The root account, sometimes called super user, is the admin account on a Linux system, and is essential for performing all kinds of administrative tasks. You’ll need access to it in order to install or remove packages, manage other user accounts, and a lot more things. Anytime you access the root account, either through the
sudo commands, you’ll be prompted for the root password.
If you have forgotten the password to your system’s root account, you don’t necessarily have to go back to square one and reinstall the whole operating system. It’s possible to recover and reset the root password, even without the old password. In this guide, we’ll take you through the step by step instructions of recovering a forgotten root password on Linux. This will work regardless of the Linux distribution you’re running, as long as its using the GRUB bootloader. Other bootloaders will have similar instructions.
In this tutorial you will learn:
- How to reset a forgotten root password on Linux
|Category||Requirements, Conventions or Software Version Used|
|System||Any Linux distro|
|Other||Privileged access to your Linux system as root or via the
# – requires given linux commands to be executed with root privileges either directly as a root user or by use of
$ – requires given linux commands to be executed as a regular non-privileged user
Recover forgotten root password
Follow along with the steps below to reset your root password by entering GRUB recovery mode. In the screenshots below, we are using Ubuntu Linux for an example, but the instructions will apply to any distro. In some cases, you may have to adapt them a little.
- First thing you’ll need to do is reboot the machine and access the GRUB menu. This can be done by holding down the
Shiftkey as the computer is first booting up. Once the menu appears, use your arrow keys to highlight the “Advanced options” selection. On some distros, it may just say the usual name of the operating system, such as “Fedora Workstation”.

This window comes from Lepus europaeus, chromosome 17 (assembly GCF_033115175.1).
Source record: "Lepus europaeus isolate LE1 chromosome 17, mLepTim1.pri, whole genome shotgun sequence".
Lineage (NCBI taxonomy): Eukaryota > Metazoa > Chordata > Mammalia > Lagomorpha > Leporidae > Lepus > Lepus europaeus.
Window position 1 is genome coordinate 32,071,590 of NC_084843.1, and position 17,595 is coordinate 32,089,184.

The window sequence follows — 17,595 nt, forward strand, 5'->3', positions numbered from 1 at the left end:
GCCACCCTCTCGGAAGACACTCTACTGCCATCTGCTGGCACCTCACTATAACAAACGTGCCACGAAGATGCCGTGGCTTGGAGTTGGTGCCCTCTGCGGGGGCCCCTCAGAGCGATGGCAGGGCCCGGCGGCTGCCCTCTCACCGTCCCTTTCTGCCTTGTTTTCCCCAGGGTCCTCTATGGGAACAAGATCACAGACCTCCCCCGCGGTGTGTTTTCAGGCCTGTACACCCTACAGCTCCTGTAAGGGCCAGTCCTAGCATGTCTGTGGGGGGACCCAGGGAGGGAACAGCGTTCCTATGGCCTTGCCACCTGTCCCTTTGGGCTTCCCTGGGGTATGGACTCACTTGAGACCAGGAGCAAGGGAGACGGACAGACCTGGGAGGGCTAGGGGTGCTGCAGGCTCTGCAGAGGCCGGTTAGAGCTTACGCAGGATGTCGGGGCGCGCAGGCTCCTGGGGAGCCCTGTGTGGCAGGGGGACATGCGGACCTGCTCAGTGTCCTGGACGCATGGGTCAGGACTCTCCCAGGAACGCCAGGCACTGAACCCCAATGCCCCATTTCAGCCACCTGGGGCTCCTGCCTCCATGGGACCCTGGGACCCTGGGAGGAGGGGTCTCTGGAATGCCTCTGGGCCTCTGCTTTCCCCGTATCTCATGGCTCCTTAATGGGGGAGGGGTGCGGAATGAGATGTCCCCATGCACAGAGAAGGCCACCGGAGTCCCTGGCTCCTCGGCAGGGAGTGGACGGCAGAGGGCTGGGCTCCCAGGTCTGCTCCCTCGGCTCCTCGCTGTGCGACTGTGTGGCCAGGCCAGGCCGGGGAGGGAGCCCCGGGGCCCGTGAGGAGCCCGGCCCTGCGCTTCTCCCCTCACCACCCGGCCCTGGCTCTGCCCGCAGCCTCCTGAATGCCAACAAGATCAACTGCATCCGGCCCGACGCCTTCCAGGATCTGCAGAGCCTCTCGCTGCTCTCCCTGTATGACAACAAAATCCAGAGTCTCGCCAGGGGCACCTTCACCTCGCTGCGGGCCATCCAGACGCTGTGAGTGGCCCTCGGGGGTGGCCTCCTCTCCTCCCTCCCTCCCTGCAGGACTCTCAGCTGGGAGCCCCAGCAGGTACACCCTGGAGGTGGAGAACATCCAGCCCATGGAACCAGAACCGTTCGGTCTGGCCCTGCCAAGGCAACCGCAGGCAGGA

- Next, press
eon your keyboard to edit the commands.
- Using your arrow keys once again, scroll down a bit until you see a line that begins with
linux /boot/vmlinuz.... We will need to make some small changes to this line. Use the screenshot below for reference so you can make sure you’ve found the correct line.
- The last part of this line is
ro quiet splash $vt_handoff. We will need to replace this text with the following line. Make sure to first backspace the current settings, then type these new ones. Note that on some distros, the line may be a little different, but should definitely include the
ro(read only) text, which needs to be replaced.
This will give us write permissions as well as a bash shell, so we can use the usual Linux commands to change the root password.
- Once you have made these changes, press the
F10key to save the changes and reboot your system. You will be brought back into a bash prompt, but only on this first reboot. Subsequent machine boots will be back to normal.
- Your root partition should be automatically mounted, with read and write permissions. You can verify this by executing the
mountcommand. If it’s not already mounted, use the following command below to mount it.
# mount -n -o remount,rw /
- Now, simply use the usual
passwdcommand to set a new root password.
- When done, we just need to reboot the system. The usual
shutdowncommands will not work. Instead, execute the following command to reboot the system and load into the operating system like usual.
# exec /sbin/init
That’s all there is to it. Your computer should boot up like normal, and you will be able to login to the root account (or use commands with sudo) while specifying the password you just set.
In this guide, we saw how to reset the root password on a Linux system, even if the original has been forgotten. Although it sounds complicated, this is a relatively simple task that GRUB can facilitate by allowing us to mount the root partition without loading into the operating system.